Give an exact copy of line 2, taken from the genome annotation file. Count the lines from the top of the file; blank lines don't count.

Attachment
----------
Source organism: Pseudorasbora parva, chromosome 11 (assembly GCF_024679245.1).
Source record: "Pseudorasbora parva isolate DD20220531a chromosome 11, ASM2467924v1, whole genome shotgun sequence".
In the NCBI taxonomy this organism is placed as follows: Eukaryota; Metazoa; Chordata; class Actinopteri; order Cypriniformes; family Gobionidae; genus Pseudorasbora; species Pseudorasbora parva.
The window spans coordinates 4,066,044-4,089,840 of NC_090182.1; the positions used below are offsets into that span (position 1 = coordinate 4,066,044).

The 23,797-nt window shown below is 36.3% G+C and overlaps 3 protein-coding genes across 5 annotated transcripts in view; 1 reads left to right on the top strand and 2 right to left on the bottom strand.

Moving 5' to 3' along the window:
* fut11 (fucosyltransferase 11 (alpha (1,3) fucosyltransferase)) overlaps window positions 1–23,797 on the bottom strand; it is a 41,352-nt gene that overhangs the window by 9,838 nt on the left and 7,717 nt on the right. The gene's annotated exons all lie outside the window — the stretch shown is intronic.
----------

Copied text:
Source record: "Pseudorasbora parva isolate DD20220531a chromosome 11, ASM2467924v1, whole genome shotgun sequence".